Shop the block: Putting in face time at Zoey Van Jones – Brow Studio

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Tucked away in Kendall Alley, Zoey Van Jones – Brow Studio is an inviting, loft-style space with exposed brick elements, bare-bulb pendants and bright track lighting.
Leader Zoey Van Jones and her team of experts masterfully wield the tools to a well-groomed brow. Van Jones embraces an accessible, be-all-you-can-be brow philosophy.
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While all eyebrows are not created equal, they deserve to be — and Van Jones puts perfection within everyone’s reach by helping clients achieve luscious, effortless brows.
Depending on the stylist, brow shaping at ZVJ costs between $30 and $45. And the resounding refrain among satisfied clients is that, yes, it’s very much worth it.
With a world-class artistic education under her belt, Van Jones’ career as a make-up pro has included training with some of the industry’s most illustrious names. In Pasadena, she got her start at Chignon Salon, before opening the brow studio — originally called BrauHaus — in 2007.
Under its new moniker, the house of brow beauty carries on the Bauhaus design philosophy that inspired the original business name: Form follows function.
45 E. Union St., Pasadena (enter through Kendall Alley). Open Tue., Fri., Sat., 9 a.m.-5 p.m.; Wed. & Thurs., 10 a.m.-7 p.m. (626) 683-3308, zoeyvanjones.com
More photos after the jump:

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Examining ‘The Arrangement’ behind the art at One Colorado in Pasadena

 
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When you look at a piece of art, what do you see?

Maybe you stand away from the work and admire its shape and form. Maybe you move closer and focus in on brush strokes or chisel markings, the movements that betray its creation.

But what if the work itself was invisible? When, then, would remain?

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New to The Artist Studio at One Colorado is Carly Steward, who deconstructs “The Arrangement” and puts the unseen elements of an art exhibition under examination.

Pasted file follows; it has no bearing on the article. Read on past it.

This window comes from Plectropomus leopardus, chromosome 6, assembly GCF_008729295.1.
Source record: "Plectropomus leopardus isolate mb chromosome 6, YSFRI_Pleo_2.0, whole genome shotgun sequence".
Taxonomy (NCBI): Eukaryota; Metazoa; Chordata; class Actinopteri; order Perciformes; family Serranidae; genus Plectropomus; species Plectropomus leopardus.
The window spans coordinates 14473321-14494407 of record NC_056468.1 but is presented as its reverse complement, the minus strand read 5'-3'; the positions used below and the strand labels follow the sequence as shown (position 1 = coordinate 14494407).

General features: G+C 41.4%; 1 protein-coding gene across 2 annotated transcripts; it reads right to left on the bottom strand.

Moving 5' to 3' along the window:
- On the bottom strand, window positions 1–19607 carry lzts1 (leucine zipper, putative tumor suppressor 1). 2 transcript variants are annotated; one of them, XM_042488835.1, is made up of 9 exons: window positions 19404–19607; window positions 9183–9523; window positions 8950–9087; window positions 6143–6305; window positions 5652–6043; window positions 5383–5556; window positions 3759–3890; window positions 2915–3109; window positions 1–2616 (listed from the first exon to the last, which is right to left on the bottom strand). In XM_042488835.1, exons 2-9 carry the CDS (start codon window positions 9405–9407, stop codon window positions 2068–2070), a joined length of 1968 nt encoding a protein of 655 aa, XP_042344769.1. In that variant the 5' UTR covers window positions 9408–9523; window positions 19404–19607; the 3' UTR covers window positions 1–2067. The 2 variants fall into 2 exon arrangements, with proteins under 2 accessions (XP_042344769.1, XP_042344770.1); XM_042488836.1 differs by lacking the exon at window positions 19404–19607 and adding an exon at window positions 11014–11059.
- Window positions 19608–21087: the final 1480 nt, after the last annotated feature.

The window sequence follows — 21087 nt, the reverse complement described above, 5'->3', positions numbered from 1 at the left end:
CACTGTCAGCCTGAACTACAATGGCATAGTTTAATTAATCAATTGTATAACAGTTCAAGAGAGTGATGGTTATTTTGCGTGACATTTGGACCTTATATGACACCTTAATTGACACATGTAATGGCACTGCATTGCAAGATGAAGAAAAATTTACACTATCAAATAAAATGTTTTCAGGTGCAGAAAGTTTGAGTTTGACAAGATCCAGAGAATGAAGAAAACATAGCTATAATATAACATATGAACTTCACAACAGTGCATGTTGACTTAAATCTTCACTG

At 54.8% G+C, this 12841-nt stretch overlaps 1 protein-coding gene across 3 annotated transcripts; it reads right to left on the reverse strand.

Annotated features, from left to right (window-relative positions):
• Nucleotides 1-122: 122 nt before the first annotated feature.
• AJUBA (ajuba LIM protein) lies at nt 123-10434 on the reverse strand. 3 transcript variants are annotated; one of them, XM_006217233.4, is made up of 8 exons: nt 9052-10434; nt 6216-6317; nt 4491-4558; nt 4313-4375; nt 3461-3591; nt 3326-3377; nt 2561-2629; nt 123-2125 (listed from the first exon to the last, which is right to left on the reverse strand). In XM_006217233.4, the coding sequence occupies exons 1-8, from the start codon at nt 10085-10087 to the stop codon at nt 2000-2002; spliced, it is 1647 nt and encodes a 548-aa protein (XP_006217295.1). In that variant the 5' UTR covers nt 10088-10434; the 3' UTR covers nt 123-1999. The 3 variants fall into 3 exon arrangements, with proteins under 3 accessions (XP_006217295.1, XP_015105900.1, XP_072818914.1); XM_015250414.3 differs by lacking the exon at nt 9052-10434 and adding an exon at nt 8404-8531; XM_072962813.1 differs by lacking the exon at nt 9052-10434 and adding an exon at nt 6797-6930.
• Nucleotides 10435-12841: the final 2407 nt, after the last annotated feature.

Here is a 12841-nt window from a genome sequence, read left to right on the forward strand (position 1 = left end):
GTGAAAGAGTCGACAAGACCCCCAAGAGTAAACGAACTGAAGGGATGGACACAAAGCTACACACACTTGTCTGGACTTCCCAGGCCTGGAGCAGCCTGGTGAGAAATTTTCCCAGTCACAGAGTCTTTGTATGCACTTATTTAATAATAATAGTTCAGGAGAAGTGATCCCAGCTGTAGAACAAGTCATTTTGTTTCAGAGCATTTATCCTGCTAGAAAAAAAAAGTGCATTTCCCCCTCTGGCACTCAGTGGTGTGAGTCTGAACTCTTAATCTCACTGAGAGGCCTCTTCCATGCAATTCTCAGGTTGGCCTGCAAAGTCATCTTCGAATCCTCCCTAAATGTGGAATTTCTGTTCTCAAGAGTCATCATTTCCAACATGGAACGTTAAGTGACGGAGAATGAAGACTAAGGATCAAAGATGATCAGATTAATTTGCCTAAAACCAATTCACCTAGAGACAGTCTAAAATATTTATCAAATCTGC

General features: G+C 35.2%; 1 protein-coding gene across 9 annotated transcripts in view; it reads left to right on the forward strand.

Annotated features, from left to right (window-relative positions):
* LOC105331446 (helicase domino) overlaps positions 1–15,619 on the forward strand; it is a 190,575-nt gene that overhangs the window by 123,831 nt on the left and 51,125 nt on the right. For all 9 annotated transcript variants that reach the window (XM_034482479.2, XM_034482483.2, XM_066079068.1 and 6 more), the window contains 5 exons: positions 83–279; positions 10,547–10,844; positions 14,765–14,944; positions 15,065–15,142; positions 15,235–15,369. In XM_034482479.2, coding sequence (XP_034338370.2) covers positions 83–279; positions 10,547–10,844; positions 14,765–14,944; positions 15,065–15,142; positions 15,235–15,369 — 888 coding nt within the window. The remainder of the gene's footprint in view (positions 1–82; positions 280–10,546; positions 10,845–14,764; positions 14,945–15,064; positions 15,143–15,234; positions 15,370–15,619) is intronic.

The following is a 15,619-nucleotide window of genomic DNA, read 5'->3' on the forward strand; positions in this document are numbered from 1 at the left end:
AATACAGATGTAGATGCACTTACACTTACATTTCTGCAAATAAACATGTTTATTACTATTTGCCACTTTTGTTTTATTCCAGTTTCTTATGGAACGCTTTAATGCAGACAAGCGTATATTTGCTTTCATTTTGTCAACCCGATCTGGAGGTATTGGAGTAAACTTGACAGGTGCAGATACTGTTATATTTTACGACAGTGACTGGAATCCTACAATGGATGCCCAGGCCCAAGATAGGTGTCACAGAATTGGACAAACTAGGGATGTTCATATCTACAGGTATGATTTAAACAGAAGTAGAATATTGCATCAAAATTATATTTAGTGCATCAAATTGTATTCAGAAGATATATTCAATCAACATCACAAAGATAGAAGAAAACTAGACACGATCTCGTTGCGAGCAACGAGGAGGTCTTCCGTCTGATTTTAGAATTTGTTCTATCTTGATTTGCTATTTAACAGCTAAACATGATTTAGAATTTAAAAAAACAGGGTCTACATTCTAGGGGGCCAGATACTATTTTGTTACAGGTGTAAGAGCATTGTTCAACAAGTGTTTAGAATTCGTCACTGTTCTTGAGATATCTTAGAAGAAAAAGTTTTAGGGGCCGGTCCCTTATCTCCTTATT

They are the pieces that hold it all together. (Our staff writer Stacey Wang describes them as “the supporting cast” in the art world.)
“Take away the artwork from a museum exhibit and you’re left with reminders of what was once there — a pedestal, some wood covered in fabric, maybe a metal prong,” Wang writes.

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Video: Behind the scenes of the latest cover shoot for Pasadena’s Rose Magazine

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Pet-crazy is one way to describe our team as we planned for the cover of the latest issue of Rose Magazine.
The little guy you see in the video is Oscar, a Yorkshire Maltese, and he’s showing off his stuff with owner, Sofia Gonzalez.

Oscar is very tiny, which means he was a perfect fit for our crowded and hectic photo studio. Oscar was also kind enough to let us surround him with girly, pink, glittering pet accessories, even though he is decidedly a boy pup.

The bag you see featured on the cover is an original dog carrier designed and sold by The Shabby Dog, a local company based out of an adorable bungalow in Sierra Madre. All the accessories and dog carriers in the video are Shabby Dog products, and we were lucky to work with stylist Ronnie Grinie.
Sofia’s wardrobe includes a pink ruffled shoulder dress by Milly and a pin dot-textured spaghetti-strap dress by Rebecca Taylor.